Challenge Cup Final: Belfast Giants upset formbook in Cardiff triumph
It was a victory to savour for the Belfast Giants.
They went into Sunday night's Challenge Cup Final against the Cardiff Devils, in the Welsh capital by the way, as clear underdogs.
Their recent form had seen their Elite League title hopes disappear while the Devils will clinch the championship sometime in the next few weeks.
But it's why we all love sport because if all these contests were foregone conclusions then there would be no reason to turn up and watch.
And what a game it was…
The Ice Arena in Cardiff was full to capacity dominated by passionate Devils fans and a small by raucous enclave of around 600 Giants supporters, some of whom had taken a 10-hour coach journey down through the heart of the Arctic UK just to watch their team.
Ferocious Cardiff contest
From the singing of 'Land of Our Fathers' all the way to the final hooter it was as loud a building as anywhere in the Elite League matched by a ferocious contest on the ice between the top two sides in the country.
The Devils are built to intimidate the opposition with a brand of physical hockey that has seen them become the dominant side in the league.
The Giants have speed and guile and in Ryan Martinelli, Spiro Goulakos and David Rutherford, three players who as the game went on began to get under the skin of the home side - wind-up merchants, is how the fans would refer to them.
The Devils dominated the first period but led only 1-0, the rest of the game belonged to Adam Keefe's side but how they had to battle for every puck.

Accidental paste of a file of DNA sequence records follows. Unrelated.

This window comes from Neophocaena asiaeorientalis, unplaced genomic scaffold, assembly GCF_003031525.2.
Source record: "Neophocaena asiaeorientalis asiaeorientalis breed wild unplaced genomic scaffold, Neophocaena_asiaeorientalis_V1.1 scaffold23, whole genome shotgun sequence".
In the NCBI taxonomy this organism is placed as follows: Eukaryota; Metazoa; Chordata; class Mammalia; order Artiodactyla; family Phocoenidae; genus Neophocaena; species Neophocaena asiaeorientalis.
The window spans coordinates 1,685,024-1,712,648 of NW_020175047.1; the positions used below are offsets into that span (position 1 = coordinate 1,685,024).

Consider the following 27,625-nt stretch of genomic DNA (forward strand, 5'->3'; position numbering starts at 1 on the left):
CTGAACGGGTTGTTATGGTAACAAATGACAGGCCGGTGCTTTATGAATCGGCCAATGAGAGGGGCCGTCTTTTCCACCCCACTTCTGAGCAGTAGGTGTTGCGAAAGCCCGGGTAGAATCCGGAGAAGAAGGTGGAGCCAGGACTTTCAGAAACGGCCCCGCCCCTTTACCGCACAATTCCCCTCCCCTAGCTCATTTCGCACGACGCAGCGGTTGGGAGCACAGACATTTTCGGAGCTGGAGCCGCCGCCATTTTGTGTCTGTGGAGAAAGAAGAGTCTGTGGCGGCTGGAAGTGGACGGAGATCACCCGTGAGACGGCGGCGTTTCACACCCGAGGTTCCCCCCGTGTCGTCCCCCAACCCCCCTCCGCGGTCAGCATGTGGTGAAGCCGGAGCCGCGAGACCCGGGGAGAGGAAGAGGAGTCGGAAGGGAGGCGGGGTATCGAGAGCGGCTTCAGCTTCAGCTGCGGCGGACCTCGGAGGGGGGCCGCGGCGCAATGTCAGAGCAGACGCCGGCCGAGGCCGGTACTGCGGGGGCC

If you had Brandon Benedict, John Kurtz and Matt Towe in the office pool to score three of the Giants' six goals you would have made a lot of money but this was the ultimate team performance. Egos were checked in the locker room.
Motivated Murphy stars for Giants
By the time Towe scored the fourth goal early in the final period the Giants led 4-2, then it became 5-2 when Darcy Murphy netted.
He's a player who visited Belfast for the first time just over two years ago as a member of the Colgate University team that played in the first NCAA Friendship Four tournament. Murphy made contact with the Giants saying how much he'd like to come and play for the team. He's now a 20-goal scorer.
Jonathan Ferland added the coup de grace - his second goal of the game made the final score 6-3.
Let the celebrations commence.
However as the champagne flowed there was also a collective sigh of relief.
When you average over 4,800 fans per game, the bar is set high.
Giants end four-year trophy drought
The product on the ice must not just be good, it needs to be great. Success is demanded and for the past four years none had come, the longest drought in the 18-year history of the franchise.
Since long time player and then general manager Todd Kelman left to start a new dynasty in Cardiff there had been no trophy for Steve Thornton, the man who succeeded him.
There wasn't a bigger smile in Cardiff as Thornton became the first Giant to win silverware as a player, coach and now the GM.
Kelman was one of the first to congratulate him.
Keefe appointment vindicated by cup triumph
After going outside the organisation it was Thornton who persuaded Adam Keefe to take up the role as coach last summer.
It was a gamble - Keefe had never coached before and as a player was a Giants legend. But what if it all went wrong?
Well Keefe has thrived in the role, although he admits to how stressful it can be at times.
Between himself and Thornton they put together a squad of players in the same mould as the coach was as a player.
Tough, hard working and with skill to back it up.
That was all on show in bucket loads against Cardiff.
On the door of the Giants locker room is painted: 'A proud city takes great pride in you.'
The connection between the Giants and their supporters has always been strong. Nights like this one only make it stronger.
Under Thornton and Keefe this Challenge Cup win may herald a new chapter in the sporting success story that is the Belfast Giants.